I removed the window trim with the correct tool, but being a complete newbie with it I am afraid I may have damaged the trim in some places. I really hope not, I don't want to buy new stuff. I'll need to inspect it and hope I can straighten it back out if it's serious. For removing the window itself I used a large flat head screwdriver and drove it down between the glass and the body. The rear window was the most labor intensive part of the entire disassembly process. What a nightmare...
Here is the tool used to remove the trim, I found it at Advanced Auto Parts for under $10.

Trim Removal Tool

In the first photo on this post you can see the exhaust laying on the ground under the car. Par for the course I didn't have the tools I needed to really remove the exhaust. Not that pulling out the exhaust was hard but I could not get the car high enough to easily turn it so that the high arc in the back over the rear axle would clear. So I decided my objective was clear, this shit needed to come out and I don't care to save it so I'm going to man up and buy something dangerous (if used improperly).

Reciprocating Saw, Wins!

My advice to anyone removing exhaust on jack stands. Just cut it out, don't waste your time trying to find the best angle to pull it over the rear axle.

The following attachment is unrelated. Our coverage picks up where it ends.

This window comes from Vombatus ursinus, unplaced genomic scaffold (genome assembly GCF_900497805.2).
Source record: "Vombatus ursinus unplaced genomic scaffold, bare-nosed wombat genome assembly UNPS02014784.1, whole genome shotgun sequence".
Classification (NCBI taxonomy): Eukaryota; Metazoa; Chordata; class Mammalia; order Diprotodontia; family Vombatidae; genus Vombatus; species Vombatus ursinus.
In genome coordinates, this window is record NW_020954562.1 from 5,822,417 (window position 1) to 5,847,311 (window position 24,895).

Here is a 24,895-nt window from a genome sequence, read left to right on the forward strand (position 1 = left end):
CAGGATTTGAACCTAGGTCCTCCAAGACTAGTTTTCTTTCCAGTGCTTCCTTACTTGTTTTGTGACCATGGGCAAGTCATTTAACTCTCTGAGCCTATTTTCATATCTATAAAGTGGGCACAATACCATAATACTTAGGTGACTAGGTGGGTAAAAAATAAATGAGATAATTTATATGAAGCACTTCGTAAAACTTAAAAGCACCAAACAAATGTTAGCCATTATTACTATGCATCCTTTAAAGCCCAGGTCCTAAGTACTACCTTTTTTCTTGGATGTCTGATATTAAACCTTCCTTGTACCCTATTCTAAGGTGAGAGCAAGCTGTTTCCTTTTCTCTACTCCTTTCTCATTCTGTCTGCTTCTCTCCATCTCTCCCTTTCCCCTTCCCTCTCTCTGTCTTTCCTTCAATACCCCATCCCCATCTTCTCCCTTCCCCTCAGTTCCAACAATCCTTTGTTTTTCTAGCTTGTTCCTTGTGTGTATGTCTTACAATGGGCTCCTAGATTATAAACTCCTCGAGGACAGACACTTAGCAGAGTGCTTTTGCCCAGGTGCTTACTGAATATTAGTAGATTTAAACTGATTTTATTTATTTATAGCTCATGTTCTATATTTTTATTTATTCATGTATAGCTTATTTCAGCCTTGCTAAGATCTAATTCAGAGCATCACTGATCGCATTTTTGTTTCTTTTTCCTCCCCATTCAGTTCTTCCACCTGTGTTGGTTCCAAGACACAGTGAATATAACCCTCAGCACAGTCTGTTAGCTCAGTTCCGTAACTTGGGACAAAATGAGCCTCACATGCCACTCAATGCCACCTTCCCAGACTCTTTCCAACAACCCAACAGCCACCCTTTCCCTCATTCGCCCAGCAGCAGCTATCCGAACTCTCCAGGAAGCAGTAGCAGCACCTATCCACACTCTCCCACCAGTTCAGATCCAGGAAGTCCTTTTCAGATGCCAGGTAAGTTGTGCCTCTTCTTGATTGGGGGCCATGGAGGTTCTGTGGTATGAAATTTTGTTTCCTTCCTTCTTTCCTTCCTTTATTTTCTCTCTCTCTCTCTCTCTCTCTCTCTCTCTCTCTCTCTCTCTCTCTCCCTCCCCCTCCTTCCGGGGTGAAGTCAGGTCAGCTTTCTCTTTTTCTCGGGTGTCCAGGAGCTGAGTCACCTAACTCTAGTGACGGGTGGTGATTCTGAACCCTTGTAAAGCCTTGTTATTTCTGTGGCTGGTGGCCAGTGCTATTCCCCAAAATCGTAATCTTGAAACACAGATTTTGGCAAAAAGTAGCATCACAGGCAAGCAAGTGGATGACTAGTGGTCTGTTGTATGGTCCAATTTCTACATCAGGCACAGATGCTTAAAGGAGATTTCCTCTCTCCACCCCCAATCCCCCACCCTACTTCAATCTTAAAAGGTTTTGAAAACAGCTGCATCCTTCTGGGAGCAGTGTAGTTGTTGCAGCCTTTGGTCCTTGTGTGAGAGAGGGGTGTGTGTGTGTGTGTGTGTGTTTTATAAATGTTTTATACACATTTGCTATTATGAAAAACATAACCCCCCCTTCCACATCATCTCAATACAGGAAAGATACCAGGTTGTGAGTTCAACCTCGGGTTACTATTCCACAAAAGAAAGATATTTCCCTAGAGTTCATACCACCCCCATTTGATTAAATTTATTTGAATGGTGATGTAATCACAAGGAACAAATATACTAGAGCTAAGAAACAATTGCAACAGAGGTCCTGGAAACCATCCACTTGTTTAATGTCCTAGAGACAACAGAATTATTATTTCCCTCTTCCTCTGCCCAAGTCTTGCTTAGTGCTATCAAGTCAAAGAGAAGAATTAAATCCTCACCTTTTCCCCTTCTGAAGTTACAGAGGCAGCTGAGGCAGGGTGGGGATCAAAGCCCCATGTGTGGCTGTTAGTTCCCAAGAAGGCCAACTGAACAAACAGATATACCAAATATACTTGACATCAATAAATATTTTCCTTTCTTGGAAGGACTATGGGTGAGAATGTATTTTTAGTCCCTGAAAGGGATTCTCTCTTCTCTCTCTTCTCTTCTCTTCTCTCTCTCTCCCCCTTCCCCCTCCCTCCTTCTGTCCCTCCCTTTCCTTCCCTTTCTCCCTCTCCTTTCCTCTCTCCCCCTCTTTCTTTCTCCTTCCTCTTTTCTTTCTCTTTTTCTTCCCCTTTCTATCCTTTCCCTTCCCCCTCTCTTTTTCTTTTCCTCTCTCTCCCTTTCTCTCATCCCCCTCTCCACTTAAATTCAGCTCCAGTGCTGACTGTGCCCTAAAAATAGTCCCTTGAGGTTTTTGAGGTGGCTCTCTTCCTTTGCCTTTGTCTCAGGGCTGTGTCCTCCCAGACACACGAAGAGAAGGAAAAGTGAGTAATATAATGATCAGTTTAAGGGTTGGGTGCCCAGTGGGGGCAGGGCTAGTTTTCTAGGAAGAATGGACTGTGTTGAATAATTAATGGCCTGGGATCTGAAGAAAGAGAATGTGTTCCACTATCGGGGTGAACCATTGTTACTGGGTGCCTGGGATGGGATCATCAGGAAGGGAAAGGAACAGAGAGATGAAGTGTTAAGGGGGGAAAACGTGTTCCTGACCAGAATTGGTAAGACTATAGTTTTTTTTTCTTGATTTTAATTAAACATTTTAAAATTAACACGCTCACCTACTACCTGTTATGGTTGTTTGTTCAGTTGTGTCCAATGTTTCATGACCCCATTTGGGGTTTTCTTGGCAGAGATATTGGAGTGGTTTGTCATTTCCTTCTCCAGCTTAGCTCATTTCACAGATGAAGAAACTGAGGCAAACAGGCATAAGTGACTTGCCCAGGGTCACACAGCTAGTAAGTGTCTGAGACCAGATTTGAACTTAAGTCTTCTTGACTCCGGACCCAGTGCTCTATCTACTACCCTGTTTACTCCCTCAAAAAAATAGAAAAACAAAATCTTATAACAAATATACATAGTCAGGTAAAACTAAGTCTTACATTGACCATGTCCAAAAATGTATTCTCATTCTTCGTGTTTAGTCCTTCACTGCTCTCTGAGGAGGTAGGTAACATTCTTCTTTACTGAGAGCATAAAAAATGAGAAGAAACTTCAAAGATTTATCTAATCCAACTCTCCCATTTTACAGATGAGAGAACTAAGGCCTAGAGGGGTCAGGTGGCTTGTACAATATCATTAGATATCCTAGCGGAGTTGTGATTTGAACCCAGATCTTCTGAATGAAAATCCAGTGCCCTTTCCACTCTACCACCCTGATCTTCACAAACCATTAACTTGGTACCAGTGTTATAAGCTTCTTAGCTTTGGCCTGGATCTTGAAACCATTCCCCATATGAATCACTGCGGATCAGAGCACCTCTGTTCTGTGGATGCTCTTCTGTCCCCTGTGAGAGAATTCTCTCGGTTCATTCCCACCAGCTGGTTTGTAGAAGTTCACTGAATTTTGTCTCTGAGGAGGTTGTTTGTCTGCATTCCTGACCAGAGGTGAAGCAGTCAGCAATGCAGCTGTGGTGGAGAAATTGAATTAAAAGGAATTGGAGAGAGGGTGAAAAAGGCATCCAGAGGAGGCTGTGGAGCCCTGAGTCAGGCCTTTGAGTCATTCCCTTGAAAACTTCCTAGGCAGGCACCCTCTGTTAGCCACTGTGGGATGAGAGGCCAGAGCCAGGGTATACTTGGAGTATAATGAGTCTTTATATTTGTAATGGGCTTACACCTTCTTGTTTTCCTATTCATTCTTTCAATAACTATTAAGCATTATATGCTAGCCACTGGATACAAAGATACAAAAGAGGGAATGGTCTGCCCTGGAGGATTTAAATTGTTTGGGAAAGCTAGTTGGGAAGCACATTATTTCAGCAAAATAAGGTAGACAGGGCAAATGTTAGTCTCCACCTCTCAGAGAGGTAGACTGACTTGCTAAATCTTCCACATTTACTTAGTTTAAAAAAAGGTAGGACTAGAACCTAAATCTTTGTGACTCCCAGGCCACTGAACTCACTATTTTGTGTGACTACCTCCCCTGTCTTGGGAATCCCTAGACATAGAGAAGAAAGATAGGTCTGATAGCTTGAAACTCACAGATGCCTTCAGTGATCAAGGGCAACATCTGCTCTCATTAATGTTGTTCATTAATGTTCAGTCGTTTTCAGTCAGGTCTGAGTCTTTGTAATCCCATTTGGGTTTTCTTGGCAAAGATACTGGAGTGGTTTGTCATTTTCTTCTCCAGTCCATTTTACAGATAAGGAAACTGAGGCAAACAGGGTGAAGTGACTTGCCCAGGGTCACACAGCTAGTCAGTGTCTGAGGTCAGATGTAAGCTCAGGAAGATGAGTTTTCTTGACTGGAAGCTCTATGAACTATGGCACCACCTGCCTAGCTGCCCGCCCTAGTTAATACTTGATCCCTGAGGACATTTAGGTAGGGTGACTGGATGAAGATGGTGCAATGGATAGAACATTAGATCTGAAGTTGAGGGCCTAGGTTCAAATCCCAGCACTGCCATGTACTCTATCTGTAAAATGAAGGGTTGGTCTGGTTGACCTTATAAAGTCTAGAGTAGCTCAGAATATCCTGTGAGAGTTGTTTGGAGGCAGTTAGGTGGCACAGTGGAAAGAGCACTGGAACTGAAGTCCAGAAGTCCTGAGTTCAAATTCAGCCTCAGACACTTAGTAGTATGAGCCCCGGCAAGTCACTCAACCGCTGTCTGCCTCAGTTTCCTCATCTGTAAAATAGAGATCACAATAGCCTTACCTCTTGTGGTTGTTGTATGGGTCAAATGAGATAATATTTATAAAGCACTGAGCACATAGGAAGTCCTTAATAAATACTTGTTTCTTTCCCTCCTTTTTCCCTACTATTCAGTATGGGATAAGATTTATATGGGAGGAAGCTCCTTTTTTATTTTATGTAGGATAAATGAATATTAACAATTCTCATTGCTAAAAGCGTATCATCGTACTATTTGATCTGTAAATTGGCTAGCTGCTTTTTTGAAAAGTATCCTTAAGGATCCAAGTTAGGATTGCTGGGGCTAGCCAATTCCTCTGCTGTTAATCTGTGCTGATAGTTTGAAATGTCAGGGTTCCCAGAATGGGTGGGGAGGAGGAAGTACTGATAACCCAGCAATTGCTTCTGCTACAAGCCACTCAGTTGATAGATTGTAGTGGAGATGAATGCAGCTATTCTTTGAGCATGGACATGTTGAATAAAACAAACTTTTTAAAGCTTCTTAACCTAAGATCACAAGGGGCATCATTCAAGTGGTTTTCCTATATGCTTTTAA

As I removed everything from the car I put all the screws and bolts and such in baggies with notes that indicated what they were for. I put all of the parts in boxes and labelled them. I tried to group all of the parts together into categories that I would be restoring them in. Such as Lighting, Interior, Body, Dash, etc... Unfortunately as I labelled and added notes inside of the baggies I didn't know what every little piece was called so I have notes that say things like "Bolts with threads on both ends go through the bottom clamp on the steering column and into the threaded piece on the bracket that holds the pedals" and my favorite one "Screws that hold the weird box thing to the front radiator support on the driver's side." I have since learned that it is called a  voltage regulator. But that's ok. I'm not going to correct myself now because when this car is done I'm giving all of these little notes and scribbles and greasy diagrams to my wife to make a scrap-book out of. Here are a few photos of my organization process.